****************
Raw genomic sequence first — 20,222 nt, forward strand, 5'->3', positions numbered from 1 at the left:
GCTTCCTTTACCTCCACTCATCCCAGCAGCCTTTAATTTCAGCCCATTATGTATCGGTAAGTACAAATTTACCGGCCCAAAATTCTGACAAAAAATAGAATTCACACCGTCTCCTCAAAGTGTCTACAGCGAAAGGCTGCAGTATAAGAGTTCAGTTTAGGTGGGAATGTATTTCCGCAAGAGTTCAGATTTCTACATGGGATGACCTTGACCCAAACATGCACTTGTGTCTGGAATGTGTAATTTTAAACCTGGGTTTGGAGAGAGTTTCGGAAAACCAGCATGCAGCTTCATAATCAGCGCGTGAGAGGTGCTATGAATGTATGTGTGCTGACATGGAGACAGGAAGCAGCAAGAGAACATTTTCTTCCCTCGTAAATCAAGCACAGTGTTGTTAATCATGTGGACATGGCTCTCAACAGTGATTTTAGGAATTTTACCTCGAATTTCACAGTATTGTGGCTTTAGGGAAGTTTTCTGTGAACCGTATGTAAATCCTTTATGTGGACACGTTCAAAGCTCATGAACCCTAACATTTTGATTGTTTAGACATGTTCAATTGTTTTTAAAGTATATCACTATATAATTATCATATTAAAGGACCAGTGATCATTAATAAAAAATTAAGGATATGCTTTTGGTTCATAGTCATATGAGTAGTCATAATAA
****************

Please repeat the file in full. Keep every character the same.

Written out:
Raw genomic sequence first — 20,222 nt, forward strand, 5'->3', positions numbered from 1 at the left:
GCTTCCTTTACCTCCACTCATCCCAGCAGCCTTTAATTTCAGCCCATTATGTATCGGTAAGTACAAATTTACCGGCCCAAAATTCTGACAAAAAATAGAATTCACACCGTCTCCTCAAAGTGTCTACAGCGAAAGGCTGCAGTATAAGAGTTCAGTTTAGGTGGGAATGTATTTCCGCAAGAGTTCAGATTTCTACATGGGATGACCTTGACCCAAACATGCACTTGTGTCTGGAATGTGTAATTTTAAACCTGGGTTTGGAGAGAGTTTCGGAAAACCAGCATGCAGCTTCATAATCAGCGCGTGAGAGGTGCTATGAATGTATGTGTGCTGACATGGAGACAGGAAGCAGCAAGAGAACATTTTCTTCCCTCGTAAATCAAGCACAGTGTTGTTAATCATGTGGACATGGCTCTCAACAGTGATTTTAGGAATTTTACCTCGAATTTCACAGTATTGTGGCTTTAGGGAAGTTTTCTGTGAACCGTATGTAAATCCTTTATGTGGACACGTTCAAAGCTCATGAACCCTAACATTTTGATTGTTTAGACATGTTCAATTGTTTTTAAAGTATATCACTATATAATTATCATATTAAAGGACCAGTGATCATTAATAAAAAATTAAGGATATGCTTTTGGTTCATAGTCATATGAGTAGTCATAATAA